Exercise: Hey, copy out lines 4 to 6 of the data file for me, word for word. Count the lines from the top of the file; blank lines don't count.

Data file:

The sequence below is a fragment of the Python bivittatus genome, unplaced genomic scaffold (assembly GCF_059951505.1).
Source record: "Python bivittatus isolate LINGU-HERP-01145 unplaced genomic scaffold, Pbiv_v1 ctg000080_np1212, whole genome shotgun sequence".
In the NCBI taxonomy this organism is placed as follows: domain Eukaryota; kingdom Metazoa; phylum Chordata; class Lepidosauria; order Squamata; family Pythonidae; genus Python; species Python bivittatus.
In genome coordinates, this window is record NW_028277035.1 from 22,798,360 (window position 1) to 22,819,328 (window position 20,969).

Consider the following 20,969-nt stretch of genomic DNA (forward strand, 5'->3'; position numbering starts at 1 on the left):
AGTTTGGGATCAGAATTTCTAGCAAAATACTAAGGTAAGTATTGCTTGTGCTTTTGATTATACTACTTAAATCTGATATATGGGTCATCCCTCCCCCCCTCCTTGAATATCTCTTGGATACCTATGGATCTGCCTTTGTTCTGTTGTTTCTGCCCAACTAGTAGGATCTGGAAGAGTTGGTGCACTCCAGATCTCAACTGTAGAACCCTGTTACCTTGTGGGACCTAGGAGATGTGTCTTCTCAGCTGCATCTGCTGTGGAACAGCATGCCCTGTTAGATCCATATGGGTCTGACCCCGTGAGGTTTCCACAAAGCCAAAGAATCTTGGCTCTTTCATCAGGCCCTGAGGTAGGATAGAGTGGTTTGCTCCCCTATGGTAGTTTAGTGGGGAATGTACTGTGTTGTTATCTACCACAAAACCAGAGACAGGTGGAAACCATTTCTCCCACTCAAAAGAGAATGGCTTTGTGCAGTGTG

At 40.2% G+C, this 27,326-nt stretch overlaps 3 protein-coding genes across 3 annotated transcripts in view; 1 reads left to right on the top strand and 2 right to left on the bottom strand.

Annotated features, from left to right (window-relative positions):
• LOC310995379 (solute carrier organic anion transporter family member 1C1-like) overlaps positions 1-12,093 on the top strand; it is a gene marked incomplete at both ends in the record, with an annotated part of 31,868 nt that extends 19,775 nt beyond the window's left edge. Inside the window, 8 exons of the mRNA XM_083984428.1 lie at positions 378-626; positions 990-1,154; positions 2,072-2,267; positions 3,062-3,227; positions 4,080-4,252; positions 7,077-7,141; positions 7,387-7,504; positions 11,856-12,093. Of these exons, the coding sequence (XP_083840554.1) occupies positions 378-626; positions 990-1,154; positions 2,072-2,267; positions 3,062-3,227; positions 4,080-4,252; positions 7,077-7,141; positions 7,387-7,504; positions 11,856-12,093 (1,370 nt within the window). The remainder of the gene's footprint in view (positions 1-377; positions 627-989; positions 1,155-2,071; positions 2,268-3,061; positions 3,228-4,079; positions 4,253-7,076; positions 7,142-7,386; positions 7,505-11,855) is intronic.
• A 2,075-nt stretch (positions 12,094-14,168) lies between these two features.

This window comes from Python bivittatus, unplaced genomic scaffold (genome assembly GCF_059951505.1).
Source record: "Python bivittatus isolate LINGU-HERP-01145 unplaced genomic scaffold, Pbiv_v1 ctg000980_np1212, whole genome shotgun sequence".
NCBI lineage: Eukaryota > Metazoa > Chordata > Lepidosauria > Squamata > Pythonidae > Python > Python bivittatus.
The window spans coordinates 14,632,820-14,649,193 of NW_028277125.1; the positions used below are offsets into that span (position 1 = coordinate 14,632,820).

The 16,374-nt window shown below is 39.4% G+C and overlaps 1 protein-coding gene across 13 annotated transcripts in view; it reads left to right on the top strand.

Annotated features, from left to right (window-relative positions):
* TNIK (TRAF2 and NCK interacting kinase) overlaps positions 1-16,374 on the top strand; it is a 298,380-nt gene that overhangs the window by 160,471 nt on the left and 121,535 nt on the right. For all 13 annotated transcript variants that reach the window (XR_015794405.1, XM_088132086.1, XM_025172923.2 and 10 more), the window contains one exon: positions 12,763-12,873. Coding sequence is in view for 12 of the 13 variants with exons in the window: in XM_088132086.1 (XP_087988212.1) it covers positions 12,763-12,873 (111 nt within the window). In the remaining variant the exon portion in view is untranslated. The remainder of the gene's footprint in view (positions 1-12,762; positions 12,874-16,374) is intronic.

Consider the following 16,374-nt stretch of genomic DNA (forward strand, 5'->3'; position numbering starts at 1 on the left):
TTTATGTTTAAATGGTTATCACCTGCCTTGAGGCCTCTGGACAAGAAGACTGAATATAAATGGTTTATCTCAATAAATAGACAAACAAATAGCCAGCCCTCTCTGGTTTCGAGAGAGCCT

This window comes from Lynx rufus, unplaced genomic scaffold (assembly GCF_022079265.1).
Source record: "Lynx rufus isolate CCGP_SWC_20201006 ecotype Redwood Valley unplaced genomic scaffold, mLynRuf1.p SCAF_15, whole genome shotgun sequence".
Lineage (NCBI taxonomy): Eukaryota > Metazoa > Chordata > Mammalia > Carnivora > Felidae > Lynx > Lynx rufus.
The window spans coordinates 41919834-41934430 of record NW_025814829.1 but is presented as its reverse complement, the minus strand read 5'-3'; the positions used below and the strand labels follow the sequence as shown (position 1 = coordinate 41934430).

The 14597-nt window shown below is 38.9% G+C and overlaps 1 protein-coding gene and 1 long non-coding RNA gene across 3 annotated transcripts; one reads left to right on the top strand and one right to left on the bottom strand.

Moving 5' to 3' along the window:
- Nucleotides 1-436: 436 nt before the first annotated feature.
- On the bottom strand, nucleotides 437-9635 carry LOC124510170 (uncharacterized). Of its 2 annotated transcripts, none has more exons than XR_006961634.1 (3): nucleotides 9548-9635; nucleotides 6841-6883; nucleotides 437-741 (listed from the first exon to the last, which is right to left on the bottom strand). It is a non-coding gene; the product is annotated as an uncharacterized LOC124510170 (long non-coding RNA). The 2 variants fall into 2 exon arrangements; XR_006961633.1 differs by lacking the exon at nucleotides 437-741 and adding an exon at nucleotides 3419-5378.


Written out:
In genome coordinates, this window is record NW_028277035.1 from 22,798,360 (window position 1) to 22,819,328 (window position 20,969).

Consider the following 20,969-nt stretch of genomic DNA (forward strand, 5'->3'; position numbering starts at 1 on the left):
AGTTTGGGATCAGAATTTCTAGCAAAATACTAAGGTAAGTATTGCTTGTGCTTTTGATTATACTACTTAAATCTGATATATGGGTCATCCCTCCCCCCCTCCTTGAATATCTCTTGGATACCTATGGATCTGCCTTTGTTCTGTTGTTTCTGCCCAACTAGTAGGATCTGGAAGAGTTGGTGCACTCCAGATCTCAACTGTAGAACCCTGTTACCTTGTGGGACCTAGGAGATGTGTCTTCTCAGCTGCATCTGCTGTGGAACAGCATGCCCTGTTAGATCCATATGGGTCTGACCCCGTGAGGTTTCCACAAAGCCAAAGAATCTTGGCTCTTTCATCAGGCCCTGAGGTAGGATAGAGTGGTTTGCTCCCCTATGGTAGTTTAGTGGGGAATGTACTGTGTTGTTATCTACCACAAAACCAGAGACAGGTGGAAACCATTTCTCCCACTCAAAAGAGAATGGCTTTGTGCAGTGTG